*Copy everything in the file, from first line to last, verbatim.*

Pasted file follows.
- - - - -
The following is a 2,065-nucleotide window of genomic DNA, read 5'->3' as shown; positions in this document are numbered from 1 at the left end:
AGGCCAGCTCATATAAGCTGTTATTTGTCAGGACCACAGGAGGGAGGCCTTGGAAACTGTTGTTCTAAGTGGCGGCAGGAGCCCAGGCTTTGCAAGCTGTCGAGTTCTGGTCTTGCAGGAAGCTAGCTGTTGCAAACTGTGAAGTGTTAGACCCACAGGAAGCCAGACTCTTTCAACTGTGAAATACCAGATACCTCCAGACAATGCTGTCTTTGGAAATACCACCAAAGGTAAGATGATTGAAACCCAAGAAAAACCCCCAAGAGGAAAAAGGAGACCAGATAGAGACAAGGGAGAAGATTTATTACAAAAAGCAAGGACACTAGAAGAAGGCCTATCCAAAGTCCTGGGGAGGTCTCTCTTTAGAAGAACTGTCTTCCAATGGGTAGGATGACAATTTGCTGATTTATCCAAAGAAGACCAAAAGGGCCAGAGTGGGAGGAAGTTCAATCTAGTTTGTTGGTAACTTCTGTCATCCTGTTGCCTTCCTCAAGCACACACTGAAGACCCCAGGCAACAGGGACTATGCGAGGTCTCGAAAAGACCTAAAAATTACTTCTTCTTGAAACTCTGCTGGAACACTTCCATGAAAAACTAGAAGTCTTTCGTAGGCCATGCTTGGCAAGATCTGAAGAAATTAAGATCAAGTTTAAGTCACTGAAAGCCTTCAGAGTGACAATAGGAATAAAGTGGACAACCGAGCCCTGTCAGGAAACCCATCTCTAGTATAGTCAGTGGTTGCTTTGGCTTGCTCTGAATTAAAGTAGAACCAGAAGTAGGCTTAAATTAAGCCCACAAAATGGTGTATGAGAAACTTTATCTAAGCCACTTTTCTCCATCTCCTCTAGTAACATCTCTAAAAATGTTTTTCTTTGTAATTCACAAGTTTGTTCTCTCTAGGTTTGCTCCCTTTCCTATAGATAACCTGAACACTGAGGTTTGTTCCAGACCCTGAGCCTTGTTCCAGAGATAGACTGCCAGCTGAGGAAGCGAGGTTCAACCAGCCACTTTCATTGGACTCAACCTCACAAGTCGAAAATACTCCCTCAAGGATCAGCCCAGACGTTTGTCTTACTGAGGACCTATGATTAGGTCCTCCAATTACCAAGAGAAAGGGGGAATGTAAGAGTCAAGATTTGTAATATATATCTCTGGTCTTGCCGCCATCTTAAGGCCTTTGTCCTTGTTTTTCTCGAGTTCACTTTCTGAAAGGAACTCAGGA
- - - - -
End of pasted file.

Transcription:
The following is a 2,065-nucleotide window of genomic DNA, read 5'->3' as shown; positions in this document are numbered from 1 at the left end:
AGGCCAGCTCATATAAGCTGTTATTTGTCAGGACCACAGGAGGGAGGCCTTGGAAACTGTTGTTCTAAGTGGCGGCAGGAGCCCAGGCTTTGCAAGCTGTCGAGTTCTGGTCTTGCAGGAAGCTAGCTGTTGCAAACTGTGAAGTGTTAGACCCACAGGAAGCCAGACTCTTTCAACTGTGAAATACCAGATACCTCCAGACAATGCTGTCTTTGGAAATACCACCAAAGGTAAGATGATTGAAACCCAAGAAAAACCCCCAAGAGGAAAAAGGAGACCAGATAGAGACAAGGGAGAAGATTTATTACAAAAAGCAAGGACACTAGAAGAAGGCCTATCCAAAGTCCTGGGGAGGTCTCTCTTTAGAAGAACTGTCTTCCAATGGGTAGGATGACAATTTGCTGATTTATCCAAAGAAGACCAAAAGGGCCAGAGTGGGAGGAAGTTCAATCTAGTTTGTTGGTAACTTCTGTCATCCTGTTGCCTTCCTCAAGCACACACTGAAGACCCCAGGCAACAGGGACTATGCGAGGTCTCGAAAAGACCTAAAAATTACTTCTTCTTGAAACTCTGCTGGAACACTTCCATGAAAAACTAGAAGTCTTTCGTAGGCCATGCTTGGCAAGATCTGAAGAAATTAAGATCAAGTTTAAGTCACTGAAAGCCTTCAGAGTGACAATAGGAATAAAGTGGACAACCGAGCCCTGTCAGGAAACCCATCTCTAGTATAGTCAGTGGTTGCTTTGGCTTGCTCTGAATTAAAGTAGAACCAGAAGTAGGCTTAAATTAAGCCCACAAAATGGTGTATGAGAAACTTTATCTAAGCCACTTTTCTCCATCTCCTCTAGTAACATCTCTAAAAATGTTTTTCTTTGTAATTCACAAGTTTGTTCTCTCTAGGTTTGCTCCCTTTCCTATAGATAACCTGAACACTGAGGTTTGTTCCAGACCCTGAGCCTTGTTCCAGAGATAGACTGCCAGCTGAGGAAGCGAGGTTCAACCAGCCACTTTCATTGGACTCAACCTCACAAGTCGAAAATACTCCCTCAAGGATCAGCCCAGACGTTTGTCTTACTGAGGACCTATGATTAGGTCCTCCAATTACCAAGAGAAAGGGGGAATGTAAGAGTCAAGATTTGTAATATATATCTCTGGTCTTGCCGCCATCTTAAGGCCTTTGTCCTTGTTTTTCTCGAGTTCACTTTCTGAAAGGAACTCAGGA